diagram of the observed signals and equalizers outputs.

47

4.2 Simulations

In this section, the simulation results are presented for all adaptive /recursive

methods that were discussed in the previous chapter. The calculation methods that

include cyclic LMS, LMS, RLS, LP and RELS are simulated using MATLAB. Some

experiments assumed that the input signal is independent and identically distributed

(i.i.d.) sequence with the zero mean and unit variance; however, other experiments do

not exploit this identity. Nine experiments will be performed in the following nine

sections such that each section includes graphs and results related to each single

calculation method.

4.2.1 Experiment la

In this experiment, an i.i.d. symbol sequence that is generated from a 16 QAM

constellation is used. The symbol levels along both axes are -1.5, -0.5, 0.5 and 1.5.

The continuous time channel that will be the first class of channel model used in the

simulation of this thesis spans four symbols and describes for t G [0,4Ts)

hc{t) = e-/2
where rc(t,(3) is the raised cosine given in [20, pp.546] as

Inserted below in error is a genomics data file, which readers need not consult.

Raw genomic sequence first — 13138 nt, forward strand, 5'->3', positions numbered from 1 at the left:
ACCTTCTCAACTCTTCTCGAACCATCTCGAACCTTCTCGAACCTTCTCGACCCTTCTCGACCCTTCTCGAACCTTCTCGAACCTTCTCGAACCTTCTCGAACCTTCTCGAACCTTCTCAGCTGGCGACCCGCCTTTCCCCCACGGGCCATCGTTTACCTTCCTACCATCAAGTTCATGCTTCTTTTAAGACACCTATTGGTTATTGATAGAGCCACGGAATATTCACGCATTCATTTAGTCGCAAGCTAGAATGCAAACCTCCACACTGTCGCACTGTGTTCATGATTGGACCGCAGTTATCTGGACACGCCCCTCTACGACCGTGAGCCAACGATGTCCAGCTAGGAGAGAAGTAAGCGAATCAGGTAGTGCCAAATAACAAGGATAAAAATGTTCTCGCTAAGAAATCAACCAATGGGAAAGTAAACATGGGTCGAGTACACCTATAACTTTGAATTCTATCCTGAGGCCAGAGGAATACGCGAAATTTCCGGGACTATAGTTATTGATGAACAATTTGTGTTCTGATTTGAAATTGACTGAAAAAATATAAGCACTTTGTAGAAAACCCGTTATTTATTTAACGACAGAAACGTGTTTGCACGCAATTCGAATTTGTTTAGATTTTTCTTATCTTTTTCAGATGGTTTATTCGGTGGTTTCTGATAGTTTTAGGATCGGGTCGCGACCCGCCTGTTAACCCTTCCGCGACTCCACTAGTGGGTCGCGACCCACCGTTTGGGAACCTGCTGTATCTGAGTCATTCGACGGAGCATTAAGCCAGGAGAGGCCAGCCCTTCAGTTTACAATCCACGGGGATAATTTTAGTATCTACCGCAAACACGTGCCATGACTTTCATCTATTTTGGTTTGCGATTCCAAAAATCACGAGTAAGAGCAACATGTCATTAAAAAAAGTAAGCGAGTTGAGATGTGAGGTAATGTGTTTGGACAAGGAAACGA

rc(t,(3) = sinc(-) -

l.c 1

nK cos (17)

s l-4/?2t2/Ts2'

(4.4)

with roll-off factor /?, while Ts is the symbol duration. As in [11], /? = 0.35 is

chosen.

48

The above hc(t) represents the composite causal approximation of a two-ray

multipath mobile radio environment. This channel is reported by [1] and [21], The

discrete-time equivalent channel h(ri) is obtained by oversampling (P = 2) hc(t) at a

rate of Ts/2 (fractionally sampled) or h(ri) = hc(nTs/2) for n = 0,1, Figure

4.1 shows the magnitude of the impulse response h(ri) while Figure 4.2 shows the

zeros of h(n), and the zeros of the subchannels h0(n)and (n). The subchannels

parameters are

h0 = [0.52 j0.72 - 0.48 + )0.24 - 0.05 + j0.07 0.01 j0.02]T.

(4.5)